Date of Award
Open Access Thesis
Effective non-destructive evaluation (NDE) inspection system and methods are highly desired in a broad range of engineering applications including thin metal structure thickness evaluation. Ultrasonic guided waves in thin-walled structures, namely Lamb waves, have gained popularity as a NDE method. By using the ultrasonic waves in conjunction with high spatial resolution multidimensional wavefield measurements, thickness evaluations for thin metals can be achieved. This thesis explores the configuration and application of a fully noncontact ultrasonic Lamb wave NDE system for thickness characterization and evaluation of very thin metal plates. We have tested the actuation and sensing of Lamb waves for thickness characterization in thin aluminum plates and have studied the application on thin materials including aluminum foils and nuclear grade Zircaloy cladding material. The non-contact system consists of a pulsed laser (PL) working in the thermoelastic regime to excite Lamb waves and scanning laser Doppler vibrometer (SLDV) for sensing the waves and providing high resolution multidimensional wavefield signals for evaluation. To excite high frequency Lamb waves, efforts are made on sensing, actuation parameters, and surface enhancement exploration. The results show that excited Lamb waves can reach frequencies greater than 1000 kHz in plates thinner than 1 mm and are effective in thickness measurement. Additionally, a preliminary study on carbon fiber reinforced polymer (CFRP) composite is conducted to explore the potential for applications in other fields.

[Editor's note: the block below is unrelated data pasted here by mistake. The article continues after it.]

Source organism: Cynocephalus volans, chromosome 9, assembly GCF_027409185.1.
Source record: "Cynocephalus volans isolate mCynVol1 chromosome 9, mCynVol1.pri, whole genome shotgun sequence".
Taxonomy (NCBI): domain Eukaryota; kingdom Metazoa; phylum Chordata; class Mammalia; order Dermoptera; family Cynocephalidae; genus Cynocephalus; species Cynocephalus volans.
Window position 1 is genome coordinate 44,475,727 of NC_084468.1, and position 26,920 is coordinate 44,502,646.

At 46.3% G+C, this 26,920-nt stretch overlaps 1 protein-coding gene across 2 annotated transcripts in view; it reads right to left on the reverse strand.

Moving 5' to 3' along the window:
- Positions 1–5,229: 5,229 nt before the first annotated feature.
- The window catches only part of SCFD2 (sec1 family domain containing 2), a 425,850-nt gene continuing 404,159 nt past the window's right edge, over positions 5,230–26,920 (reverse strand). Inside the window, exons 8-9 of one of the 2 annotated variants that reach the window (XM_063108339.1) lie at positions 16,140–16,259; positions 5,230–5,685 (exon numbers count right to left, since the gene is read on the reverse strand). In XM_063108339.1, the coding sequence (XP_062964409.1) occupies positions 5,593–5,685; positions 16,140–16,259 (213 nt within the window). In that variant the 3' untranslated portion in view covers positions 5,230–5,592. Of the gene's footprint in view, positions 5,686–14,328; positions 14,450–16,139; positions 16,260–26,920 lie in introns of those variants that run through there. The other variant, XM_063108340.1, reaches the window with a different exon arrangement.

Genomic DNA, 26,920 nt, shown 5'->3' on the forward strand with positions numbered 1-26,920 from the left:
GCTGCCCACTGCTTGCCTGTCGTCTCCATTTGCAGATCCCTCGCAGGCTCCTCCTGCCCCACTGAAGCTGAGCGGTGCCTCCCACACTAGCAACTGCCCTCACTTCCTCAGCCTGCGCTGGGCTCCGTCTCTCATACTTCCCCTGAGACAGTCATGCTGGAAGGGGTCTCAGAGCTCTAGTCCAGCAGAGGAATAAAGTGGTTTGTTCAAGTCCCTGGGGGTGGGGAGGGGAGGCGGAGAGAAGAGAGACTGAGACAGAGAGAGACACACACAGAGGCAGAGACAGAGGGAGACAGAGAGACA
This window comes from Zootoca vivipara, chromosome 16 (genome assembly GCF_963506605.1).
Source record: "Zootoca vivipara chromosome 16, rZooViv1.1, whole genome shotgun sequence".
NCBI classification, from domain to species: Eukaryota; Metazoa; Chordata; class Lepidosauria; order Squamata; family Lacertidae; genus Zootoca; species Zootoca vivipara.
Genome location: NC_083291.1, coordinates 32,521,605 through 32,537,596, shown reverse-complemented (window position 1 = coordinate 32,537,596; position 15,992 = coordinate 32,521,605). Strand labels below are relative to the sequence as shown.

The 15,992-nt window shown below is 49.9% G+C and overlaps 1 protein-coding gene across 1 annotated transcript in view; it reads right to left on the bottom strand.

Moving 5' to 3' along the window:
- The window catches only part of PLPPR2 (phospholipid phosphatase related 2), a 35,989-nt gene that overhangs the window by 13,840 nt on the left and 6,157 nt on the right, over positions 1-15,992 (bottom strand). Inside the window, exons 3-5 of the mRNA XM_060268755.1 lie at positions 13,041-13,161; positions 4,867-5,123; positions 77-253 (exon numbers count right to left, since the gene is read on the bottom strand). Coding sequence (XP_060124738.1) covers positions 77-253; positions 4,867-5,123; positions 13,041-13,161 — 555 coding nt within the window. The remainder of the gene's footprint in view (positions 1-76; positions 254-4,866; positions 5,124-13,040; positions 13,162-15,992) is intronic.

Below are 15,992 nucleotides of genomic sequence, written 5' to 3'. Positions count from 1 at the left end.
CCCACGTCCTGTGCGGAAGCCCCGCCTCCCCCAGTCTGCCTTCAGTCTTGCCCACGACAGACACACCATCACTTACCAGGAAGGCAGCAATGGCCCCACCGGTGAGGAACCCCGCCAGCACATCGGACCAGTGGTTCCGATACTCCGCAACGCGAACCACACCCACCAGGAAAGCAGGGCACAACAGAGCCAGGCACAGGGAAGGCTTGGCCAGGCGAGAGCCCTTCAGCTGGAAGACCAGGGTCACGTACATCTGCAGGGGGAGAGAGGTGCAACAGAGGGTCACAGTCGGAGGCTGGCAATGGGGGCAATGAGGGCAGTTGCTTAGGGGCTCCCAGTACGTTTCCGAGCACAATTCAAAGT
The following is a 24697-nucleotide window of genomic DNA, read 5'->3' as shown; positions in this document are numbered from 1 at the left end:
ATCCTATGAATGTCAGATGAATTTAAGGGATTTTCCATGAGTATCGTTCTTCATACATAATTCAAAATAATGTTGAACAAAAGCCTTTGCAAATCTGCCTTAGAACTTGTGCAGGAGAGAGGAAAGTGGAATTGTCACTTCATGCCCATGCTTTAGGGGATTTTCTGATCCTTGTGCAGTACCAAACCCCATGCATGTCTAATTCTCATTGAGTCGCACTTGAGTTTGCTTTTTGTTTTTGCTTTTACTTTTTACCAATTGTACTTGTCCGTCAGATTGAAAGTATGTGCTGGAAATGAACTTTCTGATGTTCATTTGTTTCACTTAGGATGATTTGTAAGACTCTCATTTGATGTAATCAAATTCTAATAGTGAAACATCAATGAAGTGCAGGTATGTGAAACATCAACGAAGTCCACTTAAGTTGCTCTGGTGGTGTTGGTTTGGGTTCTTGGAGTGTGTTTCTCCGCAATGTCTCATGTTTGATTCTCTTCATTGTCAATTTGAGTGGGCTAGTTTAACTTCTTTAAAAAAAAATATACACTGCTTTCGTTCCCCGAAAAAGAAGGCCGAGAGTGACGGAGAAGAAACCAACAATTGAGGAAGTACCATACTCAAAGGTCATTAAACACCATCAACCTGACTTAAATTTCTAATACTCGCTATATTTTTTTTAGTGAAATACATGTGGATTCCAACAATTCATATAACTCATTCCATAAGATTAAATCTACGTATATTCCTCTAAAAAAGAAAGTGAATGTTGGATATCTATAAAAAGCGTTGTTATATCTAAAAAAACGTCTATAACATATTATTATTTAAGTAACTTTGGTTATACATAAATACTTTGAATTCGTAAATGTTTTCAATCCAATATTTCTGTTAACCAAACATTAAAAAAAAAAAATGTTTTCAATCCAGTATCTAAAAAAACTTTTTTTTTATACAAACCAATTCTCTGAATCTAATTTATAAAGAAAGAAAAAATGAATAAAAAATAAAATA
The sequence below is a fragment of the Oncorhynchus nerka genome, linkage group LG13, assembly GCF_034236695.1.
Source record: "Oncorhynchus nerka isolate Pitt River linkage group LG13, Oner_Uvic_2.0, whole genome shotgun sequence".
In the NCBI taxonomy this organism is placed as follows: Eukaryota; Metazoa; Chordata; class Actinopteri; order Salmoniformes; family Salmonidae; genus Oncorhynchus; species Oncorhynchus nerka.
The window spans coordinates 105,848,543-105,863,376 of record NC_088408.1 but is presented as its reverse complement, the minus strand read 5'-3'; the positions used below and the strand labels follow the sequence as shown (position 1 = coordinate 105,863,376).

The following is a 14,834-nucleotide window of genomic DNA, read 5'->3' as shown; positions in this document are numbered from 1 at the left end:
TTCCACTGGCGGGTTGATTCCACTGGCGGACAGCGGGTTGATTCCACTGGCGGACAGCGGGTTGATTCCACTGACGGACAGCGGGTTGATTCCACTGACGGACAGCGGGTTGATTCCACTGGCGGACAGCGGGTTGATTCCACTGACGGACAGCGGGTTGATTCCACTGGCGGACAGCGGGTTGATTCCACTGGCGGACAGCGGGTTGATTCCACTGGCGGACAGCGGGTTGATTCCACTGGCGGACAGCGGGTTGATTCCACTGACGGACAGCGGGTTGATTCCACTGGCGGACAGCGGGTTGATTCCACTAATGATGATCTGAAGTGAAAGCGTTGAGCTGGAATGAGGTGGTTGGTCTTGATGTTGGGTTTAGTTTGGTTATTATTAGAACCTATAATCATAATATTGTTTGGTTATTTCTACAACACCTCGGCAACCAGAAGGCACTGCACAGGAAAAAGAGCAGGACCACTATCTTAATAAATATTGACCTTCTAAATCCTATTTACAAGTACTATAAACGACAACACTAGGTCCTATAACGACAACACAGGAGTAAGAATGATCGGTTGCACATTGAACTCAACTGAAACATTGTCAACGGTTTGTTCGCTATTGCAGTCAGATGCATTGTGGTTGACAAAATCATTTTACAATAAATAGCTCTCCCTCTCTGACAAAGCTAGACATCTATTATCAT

Compton, E. Z.(2022). Nondestructive Material Characterization Using a Fully Noncontact Ultrasonic Lamb Wave System for Thin Metals, Nuclear Cladding, and Composite Materials. (Master's thesis). Retrieved from https://scholarcommons.sc.edu/etd/6987